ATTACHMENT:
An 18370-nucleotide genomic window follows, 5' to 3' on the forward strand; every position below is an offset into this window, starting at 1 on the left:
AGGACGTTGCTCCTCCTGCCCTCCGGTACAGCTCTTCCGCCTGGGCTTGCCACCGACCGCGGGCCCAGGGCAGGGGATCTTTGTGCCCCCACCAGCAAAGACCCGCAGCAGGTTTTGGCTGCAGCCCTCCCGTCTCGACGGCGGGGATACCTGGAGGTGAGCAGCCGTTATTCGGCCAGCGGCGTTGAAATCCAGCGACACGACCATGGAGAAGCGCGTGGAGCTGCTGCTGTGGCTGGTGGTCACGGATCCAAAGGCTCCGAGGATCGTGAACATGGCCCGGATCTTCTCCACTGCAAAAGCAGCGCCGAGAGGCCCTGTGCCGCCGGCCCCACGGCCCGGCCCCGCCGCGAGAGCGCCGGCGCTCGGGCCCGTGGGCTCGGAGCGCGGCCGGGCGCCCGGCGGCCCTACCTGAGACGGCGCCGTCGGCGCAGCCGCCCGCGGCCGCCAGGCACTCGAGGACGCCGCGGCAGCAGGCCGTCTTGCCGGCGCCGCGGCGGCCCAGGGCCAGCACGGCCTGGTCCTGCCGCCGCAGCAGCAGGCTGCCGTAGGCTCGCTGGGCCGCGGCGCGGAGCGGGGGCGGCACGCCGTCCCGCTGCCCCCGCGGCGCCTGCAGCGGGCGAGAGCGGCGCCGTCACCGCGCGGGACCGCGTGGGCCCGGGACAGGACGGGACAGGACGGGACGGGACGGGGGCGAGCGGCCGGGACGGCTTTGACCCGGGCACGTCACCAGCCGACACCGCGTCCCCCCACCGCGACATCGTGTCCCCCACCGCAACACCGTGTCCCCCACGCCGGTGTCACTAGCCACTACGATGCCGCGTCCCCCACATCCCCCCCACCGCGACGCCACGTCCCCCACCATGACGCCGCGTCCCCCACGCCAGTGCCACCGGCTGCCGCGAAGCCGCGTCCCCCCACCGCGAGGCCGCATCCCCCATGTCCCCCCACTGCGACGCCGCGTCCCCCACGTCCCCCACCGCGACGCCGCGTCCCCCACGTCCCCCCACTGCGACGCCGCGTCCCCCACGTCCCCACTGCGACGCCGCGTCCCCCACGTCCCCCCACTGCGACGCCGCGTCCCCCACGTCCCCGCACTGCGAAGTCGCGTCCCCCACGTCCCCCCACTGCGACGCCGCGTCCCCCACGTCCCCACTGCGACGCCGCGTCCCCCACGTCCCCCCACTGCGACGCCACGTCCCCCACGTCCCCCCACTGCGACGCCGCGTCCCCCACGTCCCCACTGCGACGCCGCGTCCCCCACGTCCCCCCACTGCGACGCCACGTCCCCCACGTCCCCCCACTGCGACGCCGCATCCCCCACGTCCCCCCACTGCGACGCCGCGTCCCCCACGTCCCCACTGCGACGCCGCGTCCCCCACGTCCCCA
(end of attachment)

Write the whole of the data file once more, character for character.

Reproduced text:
An 18370-nucleotide genomic window follows, 5' to 3' on the forward strand; every position below is an offset into this window, starting at 1 on the left:
AGGACGTTGCTCCTCCTGCCCTCCGGTACAGCTCTTCCGCCTGGGCTTGCCACCGACCGCGGGCCCAGGGCAGGGGATCTTTGTGCCCCCACCAGCAAAGACCCGCAGCAGGTTTTGGCTGCAGCCCTCCCGTCTCGACGGCGGGGATACCTGGAGGTGAGCAGCCGTTATTCGGCCAGCGGCGTTGAAATCCAGCGACACGACCATGGAGAAGCGCGTGGAGCTGCTGCTGTGGCTGGTGGTCACGGATCCAAAGGCTCCGAGGATCGTGAACATGGCCCGGATCTTCTCCACTGCAAAAGCAGCGCCGAGAGGCCCTGTGCCGCCGGCCCCACGGCCCGGCCCCGCCGCGAGAGCGCCGGCGCTCGGGCCCGTGGGCTCGGAGCGCGGCCGGGCGCCCGGCGGCCCTACCTGAGACGGCGCCGTCGGCGCAGCCGCCCGCGGCCGCCAGGCACTCGAGGACGCCGCGGCAGCAGGCCGTCTTGCCGGCGCCGCGGCGGCCCAGGGCCAGCACGGCCTGGTCCTGCCGCCGCAGCAGCAGGCTGCCGTAGGCTCGCTGGGCCGCGGCGCGGAGCGGGGGCGGCACGCCGTCCCGCTGCCCCCGCGGCGCCTGCAGCGGGCGAGAGCGGCGCCGTCACCGCGCGGGACCGCGTGGGCCCGGGACAGGACGGGACAGGACGGGACGGGACGGGGGCGAGCGGCCGGGACGGCTTTGACCCGGGCACGTCACCAGCCGACACCGCGTCCCCCCACCGCGACATCGTGTCCCCCACCGCAACACCGTGTCCCCCACGCCGGTGTCACTAGCCACTACGATGCCGCGTCCCCCACATCCCCCCCACCGCGACGCCACGTCCCCCACCATGACGCCGCGTCCCCCACGCCAGTGCCACCGGCTGCCGCGAAGCCGCGTCCCCCCACCGCGAGGCCGCATCCCCCATGTCCCCCCACTGCGACGCCGCGTCCCCCACGTCCCCCACCGCGACGCCGCGTCCCCCACGTCCCCCCACTGCGACGCCGCGTCCCCCACGTCCCCACTGCGACGCCGCGTCCCCCACGTCCCCCCACTGCGACGCCGCGTCCCCCACGTCCCCGCACTGCGAAGTCGCGTCCCCCACGTCCCCCCACTGCGACGCCGCGTCCCCCACGTCCCCACTGCGACGCCGCGTCCCCCACGTCCCCCCACTGCGACGCCACGTCCCCCACGTCCCCCCACTGCGACGCCGCGTCCCCCACGTCCCCACTGCGACGCCGCGTCCCCCACGTCCCCCCACTGCGACGCCACGTCCCCCACGTCCCCCCACTGCGACGCCGCATCCCCCACGTCCCCCCACTGCGACGCCGCGTCCCCCACGTCCCCACTGCGACGCCGCGTCCCCCACGTCCCCA